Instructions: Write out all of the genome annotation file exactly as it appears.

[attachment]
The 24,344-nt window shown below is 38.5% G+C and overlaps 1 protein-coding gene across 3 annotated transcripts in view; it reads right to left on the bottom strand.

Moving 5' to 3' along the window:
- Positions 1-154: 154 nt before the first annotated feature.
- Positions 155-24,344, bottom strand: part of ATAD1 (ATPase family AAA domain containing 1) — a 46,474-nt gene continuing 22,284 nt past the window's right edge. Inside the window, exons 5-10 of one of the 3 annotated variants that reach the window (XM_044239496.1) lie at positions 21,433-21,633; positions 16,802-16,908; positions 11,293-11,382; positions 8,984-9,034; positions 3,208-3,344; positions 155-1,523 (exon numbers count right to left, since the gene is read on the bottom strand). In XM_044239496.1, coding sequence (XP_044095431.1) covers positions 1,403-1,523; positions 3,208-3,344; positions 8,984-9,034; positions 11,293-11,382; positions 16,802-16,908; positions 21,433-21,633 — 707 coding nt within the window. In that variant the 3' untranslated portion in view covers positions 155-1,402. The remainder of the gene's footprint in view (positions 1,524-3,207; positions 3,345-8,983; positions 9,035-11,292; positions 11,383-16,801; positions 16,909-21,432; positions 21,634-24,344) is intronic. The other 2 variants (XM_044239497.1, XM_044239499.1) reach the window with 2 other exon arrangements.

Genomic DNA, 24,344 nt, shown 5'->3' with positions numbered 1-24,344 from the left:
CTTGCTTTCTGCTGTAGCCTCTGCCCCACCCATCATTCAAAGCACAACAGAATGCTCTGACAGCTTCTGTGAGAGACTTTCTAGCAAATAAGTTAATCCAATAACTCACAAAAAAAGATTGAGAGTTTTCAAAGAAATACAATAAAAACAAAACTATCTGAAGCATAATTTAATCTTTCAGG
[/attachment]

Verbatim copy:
The 24,344-nt window shown below is 38.5% G+C and overlaps 1 protein-coding gene across 3 annotated transcripts in view; it reads right to left on the bottom strand.

Moving 5' to 3' along the window:
- Positions 1-154: 154 nt before the first annotated feature.
- Positions 155-24,344, bottom strand: part of ATAD1 (ATPase family AAA domain containing 1) — a 46,474-nt gene continuing 22,284 nt past the window's right edge. Inside the window, exons 5-10 of one of the 3 annotated variants that reach the window (XM_044239496.1) lie at positions 21,433-21,633; positions 16,802-16,908; positions 11,293-11,382; positions 8,984-9,034; positions 3,208-3,344; positions 155-1,523 (exon numbers count right to left, since the gene is read on the bottom strand). In XM_044239496.1, coding sequence (XP_044095431.1) covers positions 1,403-1,523; positions 3,208-3,344; positions 8,984-9,034; positions 11,293-11,382; positions 16,802-16,908; positions 21,433-21,633 — 707 coding nt within the window. In that variant the 3' untranslated portion in view covers positions 155-1,402. The remainder of the gene's footprint in view (positions 1,524-3,207; positions 3,345-8,983; positions 9,035-11,292; positions 11,383-16,801; positions 16,909-21,432; positions 21,634-24,344) is intronic. The other 2 variants (XM_044239497.1, XM_044239499.1) reach the window with 2 other exon arrangements.

Genomic DNA, 24,344 nt, shown 5'->3' with positions numbered 1-24,344 from the left:
CTTGCTTTCTGCTGTAGCCTCTGCCCCACCCATCATTCAAAGCACAACAGAATGCTCTGACAGCTTCTGTGAGAGACTTTCTAGCAAATAAGTTAATCCAATAACTCACAAAAAAAGATTGAGAGTTTTCAAAGAAATACAATAAAAACAAAACTATCTGAAGCATAATTTAATCTTTCAGG